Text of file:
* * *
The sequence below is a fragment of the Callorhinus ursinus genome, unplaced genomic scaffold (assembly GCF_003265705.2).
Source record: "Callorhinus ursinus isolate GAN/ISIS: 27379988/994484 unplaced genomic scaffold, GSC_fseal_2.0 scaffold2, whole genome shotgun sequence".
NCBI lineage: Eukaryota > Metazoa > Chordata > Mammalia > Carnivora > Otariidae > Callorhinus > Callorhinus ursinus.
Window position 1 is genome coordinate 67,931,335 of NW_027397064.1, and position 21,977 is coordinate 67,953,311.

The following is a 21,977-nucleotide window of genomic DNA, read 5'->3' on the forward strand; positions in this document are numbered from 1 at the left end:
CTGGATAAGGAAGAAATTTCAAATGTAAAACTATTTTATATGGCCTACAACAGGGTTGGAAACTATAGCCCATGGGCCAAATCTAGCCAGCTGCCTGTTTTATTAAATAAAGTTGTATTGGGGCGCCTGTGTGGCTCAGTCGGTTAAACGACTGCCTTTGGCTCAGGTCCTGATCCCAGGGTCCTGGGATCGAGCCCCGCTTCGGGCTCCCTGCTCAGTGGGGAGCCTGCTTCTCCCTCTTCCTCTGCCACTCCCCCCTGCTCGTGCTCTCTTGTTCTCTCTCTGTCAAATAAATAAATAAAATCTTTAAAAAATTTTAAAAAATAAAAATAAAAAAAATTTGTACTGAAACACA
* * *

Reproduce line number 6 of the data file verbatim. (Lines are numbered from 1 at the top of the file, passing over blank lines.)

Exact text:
CTGGATAAGGAAGAAATTTCAAATGTAAAACTATTTTATATGGCCTACAACAGGGTTGGAAACTATAGCCCATGGGCCAAATCTAGCCAGCTGCCTGTTTTATTAAATAAAGTTGTATTGGGGCGCCTGTGTGGCTCAGTCGGTTAAACGACTGCCTTTGGCTCAGGTCCTGATCCCAGGGTCCTGGGATCGAGCCCCGCTTCGGGCTCCCTGCTCAGTGGGGAGCCTGCTTCTCCCTCTTCCTCTGCCACTCCCCCCTGCTCGTGCTCTCTTGTTCTCTCTCTGTCAAATAAATAAATAAAATCTTTAAAAAATTTTAAAAAATAAAAATAAAAAAAATTTGTACTGAAACACA